Unless you were hiding under a rock for the past few weeks you are well aware that the holiday shopping season is upon us here in the States. The newspapers have extra girth owing to the advertisements. The television commercials have fully shifted their strategy to accentuate the joys of gift buying. And stores are stocked with merchandise, most of which is on sale.
Back in the good old days, normal people waited until well after Thanksgiving to start their Christmas shopping. But in the past few years, stores have opened earlier and earlier on Black Friday until now Black Friday starts the weekend before Thanksgiving. The mad rush of consumerism pauses only for a few hours on Thursday before recommencing and carrying through the night. We just can’t wait to get all those deals, buy all those gifts, and maybe make just a few purchases for ourselves. Advertisers used to kind of joke about “Christmas in July,” but now that’s about when the holiday shopping season begins for real.
Americans’ inability to wait until Friday to experience Black Friday is replete with deep and multilayered symbolism (and subtle hints of irony). Our inability and unwillingness to wait for shopping season stands in shocking contrast to the other season that some of us try to observe: Advent.
Advent is a time of waiting, longing, hoping. During Advent, Christians relive the time preceding Jesus’ birth and recognize our ongoing expectation of His return. Advent is not so much a celebration as it is a period of time during which we wait to celebrate.
Now if ever there was a four-letter word for our generation, it is “wait.” We don’t want to wait, we don’t like to wait, and we don’t think we should have to wait. We think waiting is a waste of time.
But for Christians, time waiting is not time wasted.
For us, waiting is an important character-forming practice. When we wait with intentionality, we remind ourselves that all is not right with the world or with ourselves. When we wait, we long for something more, something to come, something that we cannot force or persuade. Waiting puts us in our proper place: not as grabbers, getters, doers and drivers, but as helpless sinners who cannot find fulfillment apart from the gift of God in God’s good timing. And it is for this gift that we wait.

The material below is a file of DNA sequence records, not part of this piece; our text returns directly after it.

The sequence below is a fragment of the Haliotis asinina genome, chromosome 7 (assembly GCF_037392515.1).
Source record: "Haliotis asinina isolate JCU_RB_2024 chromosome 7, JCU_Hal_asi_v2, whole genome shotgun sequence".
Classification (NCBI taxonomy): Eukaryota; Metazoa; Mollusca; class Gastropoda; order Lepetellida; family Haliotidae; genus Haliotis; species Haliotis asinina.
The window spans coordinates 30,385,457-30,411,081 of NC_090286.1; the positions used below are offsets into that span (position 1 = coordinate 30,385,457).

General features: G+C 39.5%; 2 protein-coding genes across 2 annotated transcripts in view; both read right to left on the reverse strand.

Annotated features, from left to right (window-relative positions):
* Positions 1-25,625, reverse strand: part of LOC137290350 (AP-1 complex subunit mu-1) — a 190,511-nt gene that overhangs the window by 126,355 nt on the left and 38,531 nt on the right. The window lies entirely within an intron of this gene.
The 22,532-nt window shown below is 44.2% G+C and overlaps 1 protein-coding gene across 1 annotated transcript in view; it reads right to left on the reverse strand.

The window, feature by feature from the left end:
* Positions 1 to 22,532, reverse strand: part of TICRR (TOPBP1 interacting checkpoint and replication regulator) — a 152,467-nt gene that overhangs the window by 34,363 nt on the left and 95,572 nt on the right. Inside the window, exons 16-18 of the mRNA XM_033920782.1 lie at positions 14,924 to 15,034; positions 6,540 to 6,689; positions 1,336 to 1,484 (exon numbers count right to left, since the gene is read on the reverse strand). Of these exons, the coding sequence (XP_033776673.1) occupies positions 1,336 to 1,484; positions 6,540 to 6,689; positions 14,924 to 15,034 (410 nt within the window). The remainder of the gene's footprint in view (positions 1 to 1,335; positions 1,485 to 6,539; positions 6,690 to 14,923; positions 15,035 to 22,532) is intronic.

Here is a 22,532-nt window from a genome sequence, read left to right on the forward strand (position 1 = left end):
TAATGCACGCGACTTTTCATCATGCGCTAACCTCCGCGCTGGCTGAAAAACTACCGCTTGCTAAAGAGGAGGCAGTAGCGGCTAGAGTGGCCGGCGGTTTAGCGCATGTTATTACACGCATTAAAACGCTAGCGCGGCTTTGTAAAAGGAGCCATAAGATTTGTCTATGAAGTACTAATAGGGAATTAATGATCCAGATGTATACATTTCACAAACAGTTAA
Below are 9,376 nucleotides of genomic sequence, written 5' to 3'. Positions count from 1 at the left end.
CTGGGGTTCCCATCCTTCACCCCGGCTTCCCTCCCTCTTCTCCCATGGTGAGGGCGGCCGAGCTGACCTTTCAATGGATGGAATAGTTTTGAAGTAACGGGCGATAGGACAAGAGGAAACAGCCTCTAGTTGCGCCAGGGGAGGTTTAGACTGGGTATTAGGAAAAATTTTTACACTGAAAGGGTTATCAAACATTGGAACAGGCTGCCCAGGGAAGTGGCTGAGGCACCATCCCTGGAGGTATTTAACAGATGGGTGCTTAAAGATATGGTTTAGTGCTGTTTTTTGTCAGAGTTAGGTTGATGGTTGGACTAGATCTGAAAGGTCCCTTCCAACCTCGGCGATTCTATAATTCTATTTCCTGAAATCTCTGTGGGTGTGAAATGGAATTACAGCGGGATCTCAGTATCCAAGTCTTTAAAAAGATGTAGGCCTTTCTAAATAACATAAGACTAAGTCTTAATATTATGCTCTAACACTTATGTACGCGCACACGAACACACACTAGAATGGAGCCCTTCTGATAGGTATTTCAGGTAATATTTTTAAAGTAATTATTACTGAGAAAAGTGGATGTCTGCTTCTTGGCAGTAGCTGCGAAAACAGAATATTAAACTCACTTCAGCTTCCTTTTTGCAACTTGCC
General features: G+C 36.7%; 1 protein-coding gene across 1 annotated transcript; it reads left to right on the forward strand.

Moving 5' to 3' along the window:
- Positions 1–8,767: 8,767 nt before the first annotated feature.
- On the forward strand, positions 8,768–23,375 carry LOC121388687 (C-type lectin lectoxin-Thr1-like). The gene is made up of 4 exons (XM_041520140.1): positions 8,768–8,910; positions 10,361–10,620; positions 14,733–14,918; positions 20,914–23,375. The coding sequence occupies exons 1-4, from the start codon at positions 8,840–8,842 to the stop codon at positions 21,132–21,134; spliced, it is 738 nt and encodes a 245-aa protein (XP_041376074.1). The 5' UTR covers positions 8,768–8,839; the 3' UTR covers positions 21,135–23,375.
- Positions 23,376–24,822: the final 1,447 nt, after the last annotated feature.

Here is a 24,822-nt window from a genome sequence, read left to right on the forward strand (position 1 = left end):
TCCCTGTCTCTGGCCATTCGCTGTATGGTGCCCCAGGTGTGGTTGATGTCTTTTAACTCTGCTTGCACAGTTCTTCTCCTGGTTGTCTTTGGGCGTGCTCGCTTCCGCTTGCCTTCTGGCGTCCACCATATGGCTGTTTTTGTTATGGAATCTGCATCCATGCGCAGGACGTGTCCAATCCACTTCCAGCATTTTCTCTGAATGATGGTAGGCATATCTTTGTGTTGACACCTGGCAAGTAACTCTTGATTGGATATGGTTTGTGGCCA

I think what confounds me (and maybe others) about Advent is that it is not a four-week celebration of Christmas. It’s tempting to treat Advent as an extension of Christmas – as if Christmas were just so much fun that it could not be contained to one day so we Christians decided to make it a month-long season of parties, gifts, decoration and joy. Rather than wait for Christmas with expectation, anticipation and hope, we go ahead and get the party started. A tragic consequence that comes from conflating Advent with Christmas is that Christmas can become a big letdown – the end of the celebration rather than the celebration we have all anticipated.
At my worst, I celebrate Advent as a synonym for Christmas. At my best, I do not celebrate Advent so much as observe it. When I observe Advent well, I do so with a “now and not yet” spirit. To observe Advent is to recognize that the work of Jesus has begun and not concluded. Advent has elements of joy to the world (because the Lord has come), but is more a cry of “O come Emmanuel” (because the world deeply needs delivery).
When I jump the gun and celebrate Christmas rather than observe Advent, I make no room for waiting, have no time for pining, recognize no darkness to be broken by the morn of Christ’s second coming. When I replace Advent with a month of Christmas, I replace being hopeful (longing with confidence that God will keep His promises) with being happy (satisfied with the way things are). As Paul reminds us in Romans 13, salvation is near and is drawing nearer; salvation is begun and not yet concluded. We should celebrate the nearness of salvation and we should long for the completion that comes with Christ’s second coming.